Time for an update! Because, gosh, I haven't blogged in a communicator's lifetime (two weeks?). Things are well, classes have wrapped for CreComm and I'm on work placement at the Winnipeg Art Gallery. I'm not bragging, but the art on my office walls is cooler than yours ;)

I'm having a tough time knowing what to do with my evenings now that homework is a thing of the past. I've said before I have a tough time transitioning from "work mode" to "have a life mode" and it's still true. I've essentially quit acting, I've lost a lot of friends during my intense schooling, I don't really have any hobbies... what's a girl to do?

So please, what hobbies should I pick up? How should I reclaim my/a life?

And do follow my blog at the WAG if you've got a second. I'm writing about the sharp learning curve I'm climbing as a three-week intern, plus the insane exhibit they have coming up called 100 Masters. What do Rembrandt, Van Gogh, Monet, Matisse, Renoir, Tom Thomson, Emily Carr and Andy Warhol all have in common?

They're all coming to the heart of the continent, baby!

PS. This happened at work today. Squeal!

April 6, 2013

Finish line

It's true, there's still three weeks of work placement to go. But why let that interrupt a good celebration?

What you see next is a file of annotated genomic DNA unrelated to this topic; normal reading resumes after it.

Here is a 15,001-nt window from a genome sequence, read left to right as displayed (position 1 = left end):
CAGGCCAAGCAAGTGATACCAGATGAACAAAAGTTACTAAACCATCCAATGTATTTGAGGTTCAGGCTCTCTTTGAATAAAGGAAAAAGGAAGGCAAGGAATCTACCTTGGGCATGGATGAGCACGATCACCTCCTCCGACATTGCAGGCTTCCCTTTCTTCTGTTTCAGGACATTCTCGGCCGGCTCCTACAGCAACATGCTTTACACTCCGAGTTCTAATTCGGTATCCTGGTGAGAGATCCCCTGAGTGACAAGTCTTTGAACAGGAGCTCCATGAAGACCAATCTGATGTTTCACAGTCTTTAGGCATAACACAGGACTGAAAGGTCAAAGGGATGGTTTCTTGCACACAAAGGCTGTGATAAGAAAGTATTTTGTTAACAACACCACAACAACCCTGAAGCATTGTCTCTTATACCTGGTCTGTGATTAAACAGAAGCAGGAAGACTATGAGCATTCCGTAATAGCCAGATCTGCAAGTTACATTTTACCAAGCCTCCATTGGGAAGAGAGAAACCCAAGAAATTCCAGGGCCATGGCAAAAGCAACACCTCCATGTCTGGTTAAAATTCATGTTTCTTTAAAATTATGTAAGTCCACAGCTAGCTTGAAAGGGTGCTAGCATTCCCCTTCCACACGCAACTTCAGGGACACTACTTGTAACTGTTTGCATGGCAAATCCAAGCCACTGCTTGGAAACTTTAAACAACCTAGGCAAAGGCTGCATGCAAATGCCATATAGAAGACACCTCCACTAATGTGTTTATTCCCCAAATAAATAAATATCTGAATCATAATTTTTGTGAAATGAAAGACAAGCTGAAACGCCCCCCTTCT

March 26, 2013

Saving the world with smaller feet

Tyler Nelson wants you to have less impact.

The St. James born and bred graduate of Red River College's Environmental Protection Technology course (2012) is fired up about people lowering the amount of waste they produce as well as the energy and resources they consume: their carbon footprints. Nelson says even as a child, protecting the environment was on his mind.

Continue reading at Red River College's Going Places blog

March 20, 2013

Creative gifts

When is the last time you had trouble finding a jaw-drop-warm-heart-high-pitch-squeaky gift for your special someone? The kind of thoughtful gift that shows you care.

The last time you had to get a present, amirite?

I don't know what kind of treat you're looking for, but I do know a wellspring of local creativity you can hit up to up your chances of finding the perfect present: my classmates. A number of second year Creative Communications students have their fruits of the labour up for sale after the independent professional project presentations. In no particular order, check out.

Impressions - A Young Professional's Survival Guide to Business Dress & Etiquette by Sydnie Payne

Have a friend heading off into the workforce with no clue how to dress for the office. Sydnie will guide them through what to wear with hardly any payne. (See what I did there? I bet you've never heard that joke before, Syd.)

Wolseley Stories

Cyclist, granola cruncher, awesome communicator and author Laina Hughes has collected tales from one of Winnipeg's most storied communities. From the amusement park that used to fill the neighbourhood to women defending an ancient tree, it's a great look into what turns a street into a home.